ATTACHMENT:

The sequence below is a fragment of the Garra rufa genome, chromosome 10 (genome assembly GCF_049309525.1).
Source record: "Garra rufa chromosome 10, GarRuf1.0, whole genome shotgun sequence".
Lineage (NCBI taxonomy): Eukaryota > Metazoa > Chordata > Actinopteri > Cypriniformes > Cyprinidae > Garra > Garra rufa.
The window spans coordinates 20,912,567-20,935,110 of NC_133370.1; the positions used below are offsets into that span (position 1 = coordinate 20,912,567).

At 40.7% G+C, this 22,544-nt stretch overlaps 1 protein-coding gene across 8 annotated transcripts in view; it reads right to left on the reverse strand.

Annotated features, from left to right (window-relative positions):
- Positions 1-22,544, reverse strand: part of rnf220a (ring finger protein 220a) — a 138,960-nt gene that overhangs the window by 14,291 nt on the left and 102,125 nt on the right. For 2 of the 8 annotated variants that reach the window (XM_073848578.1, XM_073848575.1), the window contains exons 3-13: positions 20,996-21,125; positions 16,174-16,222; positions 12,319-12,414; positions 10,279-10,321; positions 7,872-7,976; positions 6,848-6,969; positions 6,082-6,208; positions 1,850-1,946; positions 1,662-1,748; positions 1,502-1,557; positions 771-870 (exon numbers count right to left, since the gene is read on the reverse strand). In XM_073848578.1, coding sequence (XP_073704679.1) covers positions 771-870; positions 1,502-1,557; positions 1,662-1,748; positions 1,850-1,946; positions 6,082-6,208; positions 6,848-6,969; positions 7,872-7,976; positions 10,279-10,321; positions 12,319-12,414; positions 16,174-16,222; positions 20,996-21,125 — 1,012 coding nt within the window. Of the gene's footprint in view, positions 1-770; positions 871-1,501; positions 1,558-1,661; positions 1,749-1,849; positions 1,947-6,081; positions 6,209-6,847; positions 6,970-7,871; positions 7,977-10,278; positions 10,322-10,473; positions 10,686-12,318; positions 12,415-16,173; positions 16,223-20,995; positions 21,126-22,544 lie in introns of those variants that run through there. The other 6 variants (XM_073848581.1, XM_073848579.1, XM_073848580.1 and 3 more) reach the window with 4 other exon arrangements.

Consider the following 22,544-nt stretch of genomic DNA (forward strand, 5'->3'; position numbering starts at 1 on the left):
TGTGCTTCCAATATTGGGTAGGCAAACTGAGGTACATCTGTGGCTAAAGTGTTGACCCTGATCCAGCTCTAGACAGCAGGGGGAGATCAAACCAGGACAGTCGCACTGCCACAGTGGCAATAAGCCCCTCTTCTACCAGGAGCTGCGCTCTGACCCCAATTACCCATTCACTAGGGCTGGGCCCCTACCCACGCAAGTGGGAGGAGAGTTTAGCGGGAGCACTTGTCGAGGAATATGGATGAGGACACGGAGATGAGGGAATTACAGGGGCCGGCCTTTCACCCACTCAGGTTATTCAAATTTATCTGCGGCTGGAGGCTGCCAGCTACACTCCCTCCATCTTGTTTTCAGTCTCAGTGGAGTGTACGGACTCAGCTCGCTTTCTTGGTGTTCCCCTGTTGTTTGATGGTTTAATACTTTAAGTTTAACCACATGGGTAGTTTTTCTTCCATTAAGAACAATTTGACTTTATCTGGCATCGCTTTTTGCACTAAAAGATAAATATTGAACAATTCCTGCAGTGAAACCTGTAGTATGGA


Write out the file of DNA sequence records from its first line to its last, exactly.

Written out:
The sequence below is a fragment of the Garra rufa genome, chromosome 10 (genome assembly GCF_049309525.1).
Source record: "Garra rufa chromosome 10, GarRuf1.0, whole genome shotgun sequence".
Lineage (NCBI taxonomy): Eukaryota > Metazoa > Chordata > Actinopteri > Cypriniformes > Cyprinidae > Garra > Garra rufa.
The window spans coordinates 20,912,567-20,935,110 of NC_133370.1; the positions used below are offsets into that span (position 1 = coordinate 20,912,567).

At 40.7% G+C, this 22,544-nt stretch overlaps 1 protein-coding gene across 8 annotated transcripts in view; it reads right to left on the reverse strand.

Annotated features, from left to right (window-relative positions):
- Positions 1-22,544, reverse strand: part of rnf220a (ring finger protein 220a) — a 138,960-nt gene that overhangs the window by 14,291 nt on the left and 102,125 nt on the right. For 2 of the 8 annotated variants that reach the window (XM_073848578.1, XM_073848575.1), the window contains exons 3-13: positions 20,996-21,125; positions 16,174-16,222; positions 12,319-12,414; positions 10,279-10,321; positions 7,872-7,976; positions 6,848-6,969; positions 6,082-6,208; positions 1,850-1,946; positions 1,662-1,748; positions 1,502-1,557; positions 771-870 (exon numbers count right to left, since the gene is read on the reverse strand). In XM_073848578.1, coding sequence (XP_073704679.1) covers positions 771-870; positions 1,502-1,557; positions 1,662-1,748; positions 1,850-1,946; positions 6,082-6,208; positions 6,848-6,969; positions 7,872-7,976; positions 10,279-10,321; positions 12,319-12,414; positions 16,174-16,222; positions 20,996-21,125 — 1,012 coding nt within the window. Of the gene's footprint in view, positions 1-770; positions 871-1,501; positions 1,558-1,661; positions 1,749-1,849; positions 1,947-6,081; positions 6,209-6,847; positions 6,970-7,871; positions 7,977-10,278; positions 10,322-10,473; positions 10,686-12,318; positions 12,415-16,173; positions 16,223-20,995; positions 21,126-22,544 lie in introns of those variants that run through there. The other 6 variants (XM_073848581.1, XM_073848579.1, XM_073848580.1 and 3 more) reach the window with 4 other exon arrangements.

Consider the following 22,544-nt stretch of genomic DNA (forward strand, 5'->3'; position numbering starts at 1 on the left):
TGTGCTTCCAATATTGGGTAGGCAAACTGAGGTACATCTGTGGCTAAAGTGTTGACCCTGATCCAGCTCTAGACAGCAGGGGGAGATCAAACCAGGACAGTCGCACTGCCACAGTGGCAATAAGCCCCTCTTCTACCAGGAGCTGCGCTCTGACCCCAATTACCCATTCACTAGGGCTGGGCCCCTACCCACGCAAGTGGGAGGAGAGTTTAGCGGGAGCACTTGTCGAGGAATATGGATGAGGACACGGAGATGAGGGAATTACAGGGGCCGGCCTTTCACCCACTCAGGTTATTCAAATTTATCTGCGGCTGGAGGCTGCCAGCTACACTCCCTCCATCTTGTTTTCAGTCTCAGTGGAGTGTACGGACTCAGCTCGCTTTCTTGGTGTTCCCCTGTTGTTTGATGGTTTAATACTTTAAGTTTAACCACATGGGTAGTTTTTCTTCCATTAAGAACAATTTGACTTTATCTGGCATCGCTTTTTGCACTAAAAGATAAATATTGAACAATTCCTGCAGTGAAACCTGTAGTATGGA